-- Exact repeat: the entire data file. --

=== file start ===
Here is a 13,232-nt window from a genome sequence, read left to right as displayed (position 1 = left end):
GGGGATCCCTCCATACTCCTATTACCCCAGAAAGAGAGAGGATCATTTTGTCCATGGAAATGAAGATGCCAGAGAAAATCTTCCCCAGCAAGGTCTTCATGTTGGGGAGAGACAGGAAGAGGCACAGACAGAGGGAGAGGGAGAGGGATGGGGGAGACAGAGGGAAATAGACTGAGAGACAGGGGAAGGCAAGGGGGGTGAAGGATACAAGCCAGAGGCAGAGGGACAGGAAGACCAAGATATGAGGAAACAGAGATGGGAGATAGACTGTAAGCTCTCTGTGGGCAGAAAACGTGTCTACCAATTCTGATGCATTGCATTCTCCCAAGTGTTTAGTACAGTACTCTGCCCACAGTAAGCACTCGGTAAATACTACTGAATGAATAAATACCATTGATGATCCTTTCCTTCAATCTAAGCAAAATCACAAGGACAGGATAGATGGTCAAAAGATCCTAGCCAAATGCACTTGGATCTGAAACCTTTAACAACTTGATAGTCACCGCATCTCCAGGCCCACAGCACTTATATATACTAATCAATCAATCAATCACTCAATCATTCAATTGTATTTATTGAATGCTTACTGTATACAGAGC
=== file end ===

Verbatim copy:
Here is a 13,232-nt window from a genome sequence, read left to right as displayed (position 1 = left end):
GGGGATCCCTCCATACTCCTATTACCCCAGAAAGAGAGAGGATCATTTTGTCCATGGAAATGAAGATGCCAGAGAAAATCTTCCCCAGCAAGGTCTTCATGTTGGGGAGAGACAGGAAGAGGCACAGACAGAGGGAGAGGGAGAGGGATGGGGGAGACAGAGGGAAATAGACTGAGAGACAGGGGAAGGCAAGGGGGGTGAAGGATACAAGCCAGAGGCAGAGGGACAGGAAGACCAAGATATGAGGAAACAGAGATGGGAGATAGACTGTAAGCTCTCTGTGGGCAGAAAACGTGTCTACCAATTCTGATGCATTGCATTCTCCCAAGTGTTTAGTACAGTACTCTGCCCACAGTAAGCACTCGGTAAATACTACTGAATGAATAAATACCATTGATGATCCTTTCCTTCAATCTAAGCAAAATCACAAGGACAGGATAGATGGTCAAAAGATCCTAGCCAAATGCACTTGGATCTGAAACCTTTAACAACTTGATAGTCACCGCATCTCCAGGCCCACAGCACTTATATATACTAATCAATCAATCAATCACTCAATCATTCAATTGTATTTATTGAATGCTTACTGTATACAGAGC